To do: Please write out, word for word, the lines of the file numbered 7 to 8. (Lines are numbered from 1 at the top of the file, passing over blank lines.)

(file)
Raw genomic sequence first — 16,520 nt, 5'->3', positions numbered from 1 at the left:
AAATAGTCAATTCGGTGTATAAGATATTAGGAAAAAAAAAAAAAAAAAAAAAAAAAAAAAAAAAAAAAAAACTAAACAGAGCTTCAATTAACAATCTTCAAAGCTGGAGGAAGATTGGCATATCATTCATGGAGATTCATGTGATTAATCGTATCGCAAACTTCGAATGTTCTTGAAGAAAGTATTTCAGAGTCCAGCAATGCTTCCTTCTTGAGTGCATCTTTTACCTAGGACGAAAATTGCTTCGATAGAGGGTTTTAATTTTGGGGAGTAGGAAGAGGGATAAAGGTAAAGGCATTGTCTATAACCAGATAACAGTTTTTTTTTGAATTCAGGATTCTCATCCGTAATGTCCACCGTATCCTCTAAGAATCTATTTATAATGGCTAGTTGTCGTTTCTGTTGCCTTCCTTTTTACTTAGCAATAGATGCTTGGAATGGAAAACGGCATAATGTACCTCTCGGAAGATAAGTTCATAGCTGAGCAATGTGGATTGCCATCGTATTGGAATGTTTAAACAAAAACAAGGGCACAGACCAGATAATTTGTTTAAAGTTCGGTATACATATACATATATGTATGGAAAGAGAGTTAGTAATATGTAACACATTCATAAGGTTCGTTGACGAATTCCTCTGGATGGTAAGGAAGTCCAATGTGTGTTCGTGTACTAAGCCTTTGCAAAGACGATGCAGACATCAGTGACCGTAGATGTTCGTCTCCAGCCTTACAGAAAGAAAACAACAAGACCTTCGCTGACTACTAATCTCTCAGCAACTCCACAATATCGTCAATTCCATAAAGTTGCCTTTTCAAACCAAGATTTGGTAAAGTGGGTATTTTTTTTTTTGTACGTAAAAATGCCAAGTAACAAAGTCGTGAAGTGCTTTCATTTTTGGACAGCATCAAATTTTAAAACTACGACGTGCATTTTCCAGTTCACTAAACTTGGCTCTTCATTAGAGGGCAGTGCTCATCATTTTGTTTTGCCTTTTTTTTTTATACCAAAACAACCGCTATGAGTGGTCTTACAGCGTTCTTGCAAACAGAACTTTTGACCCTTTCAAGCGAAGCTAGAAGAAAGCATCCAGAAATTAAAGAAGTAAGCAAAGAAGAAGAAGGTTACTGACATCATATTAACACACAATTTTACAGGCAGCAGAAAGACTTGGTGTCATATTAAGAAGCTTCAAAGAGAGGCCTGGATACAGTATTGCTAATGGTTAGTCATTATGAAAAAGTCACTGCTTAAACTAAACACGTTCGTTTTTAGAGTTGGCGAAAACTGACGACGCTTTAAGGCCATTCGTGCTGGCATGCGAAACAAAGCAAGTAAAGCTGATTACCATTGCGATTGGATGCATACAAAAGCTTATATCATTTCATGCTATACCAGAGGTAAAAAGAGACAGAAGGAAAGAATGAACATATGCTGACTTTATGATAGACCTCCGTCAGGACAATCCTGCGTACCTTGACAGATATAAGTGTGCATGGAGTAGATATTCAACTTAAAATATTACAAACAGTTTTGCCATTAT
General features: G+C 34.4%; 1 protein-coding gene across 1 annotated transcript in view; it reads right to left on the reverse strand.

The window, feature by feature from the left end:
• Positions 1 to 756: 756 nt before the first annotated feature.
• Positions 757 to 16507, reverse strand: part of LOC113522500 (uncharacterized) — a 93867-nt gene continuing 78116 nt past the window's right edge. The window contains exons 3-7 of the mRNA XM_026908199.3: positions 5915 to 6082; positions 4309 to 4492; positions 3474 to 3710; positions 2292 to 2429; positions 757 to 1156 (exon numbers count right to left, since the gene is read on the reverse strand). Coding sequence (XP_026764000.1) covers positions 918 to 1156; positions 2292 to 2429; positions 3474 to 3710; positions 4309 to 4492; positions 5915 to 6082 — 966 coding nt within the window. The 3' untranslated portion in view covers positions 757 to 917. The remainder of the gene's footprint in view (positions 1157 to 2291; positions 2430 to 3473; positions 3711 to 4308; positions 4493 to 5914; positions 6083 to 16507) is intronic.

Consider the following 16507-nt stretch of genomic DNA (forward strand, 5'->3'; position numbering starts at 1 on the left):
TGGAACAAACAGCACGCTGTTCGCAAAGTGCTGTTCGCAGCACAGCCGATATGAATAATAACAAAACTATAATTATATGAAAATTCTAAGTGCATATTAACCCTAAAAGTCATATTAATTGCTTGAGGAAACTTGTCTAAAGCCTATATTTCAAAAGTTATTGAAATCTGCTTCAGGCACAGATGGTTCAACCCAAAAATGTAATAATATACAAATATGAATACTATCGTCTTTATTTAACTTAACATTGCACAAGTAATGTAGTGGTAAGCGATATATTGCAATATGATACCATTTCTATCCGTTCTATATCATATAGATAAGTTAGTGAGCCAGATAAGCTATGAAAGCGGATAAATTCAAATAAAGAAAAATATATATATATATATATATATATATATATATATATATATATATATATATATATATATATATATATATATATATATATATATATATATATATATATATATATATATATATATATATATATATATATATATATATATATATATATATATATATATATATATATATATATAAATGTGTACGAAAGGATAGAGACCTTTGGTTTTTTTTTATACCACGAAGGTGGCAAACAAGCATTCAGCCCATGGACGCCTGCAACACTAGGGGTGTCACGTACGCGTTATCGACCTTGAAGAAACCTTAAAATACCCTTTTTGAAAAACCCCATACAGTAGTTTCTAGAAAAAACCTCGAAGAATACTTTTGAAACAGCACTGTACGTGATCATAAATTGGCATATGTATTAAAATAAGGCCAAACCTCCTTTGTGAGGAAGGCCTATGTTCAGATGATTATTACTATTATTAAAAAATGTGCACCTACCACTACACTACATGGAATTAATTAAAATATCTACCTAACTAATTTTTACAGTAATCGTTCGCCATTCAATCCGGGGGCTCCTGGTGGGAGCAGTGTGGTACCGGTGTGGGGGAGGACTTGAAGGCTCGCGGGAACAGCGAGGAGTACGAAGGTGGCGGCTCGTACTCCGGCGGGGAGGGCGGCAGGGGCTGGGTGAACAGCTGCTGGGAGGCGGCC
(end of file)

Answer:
Consider the following 16507-nt stretch of genomic DNA (forward strand, 5'->3'; position numbering starts at 1 on the left):
TGGAACAAACAGCACGCTGTTCGCAAAGTGCTGTTCGCAGCACAGCCGATATGAATAATAACAAAACTATAATTATATGAAAATTCTAAGTGCATATTAACCCTAAAAGTCATATTAATTGCTTGAGGAAACTTGTCTAAAGCCTATATTTCAAAAGTTATTGAAATCTGCTTCAGGCACAGATGGTTCAACCCAAAAATGTAATAATATACAAATATGAATACTATCGTCTTTATTTAACTTAACATTGCACAAGTAATGTAGTGGTAAGCGATATATTGCAATATGATACCATTTCTATCCGTTCTATATCATATAGATAAGTTAGTGAGCCAGATAAGCTATGAAAGCGGATAAATTCAAATAAAGAAAAATATATATATATATATATATATATATATATATATATATATATATATATATATATATATATATATATATATATATATATATATATATATATATATATATATATATATATATATATATATATATATATATATATATATATATATATATATATATATATATATATATATATAAATGTGTACGAAAGGATAGAGACCTTTGGTTTTTTTTTATACCACGAAGGTGGCAAACAAGCATTCAGCCCATGGACGCCTGCAACACTAGGGGTGTCACGTACGCGTTATCGACCTTGAAGAAACCTTAAAATACCCTTTTTGAAAAACCCCATACAGTAGTTTCTAGAAAAAACCTCGAAGAATACTTTTGAAACAGCACTGTACGTGATCATAAATTGGCATATGTATTAAAATAAGGCCAAACCTCCTTTGTGAGGAAGGCCTATGTTCAGATGATTATTACTATTATTAAAAAATGTGCACCTACCACTACACTACATGGAATTAATTAAAATATCTACCTAACTAATTTTTACAGTAATCGTTCGCCATTCAATCCGGGGGCTCCTGGTGGGAGCAGTGTGGTACCGGTGTGGGGGAGGACTTGAAGGCTCGCGGGAACAGCGAGGAGTACGAAGGTGGCGGCTCGTACTCCGGCGGGGAGGGCGGCAGGGGCTGGGTGAACAGCTGCTGGGAGGCGGCC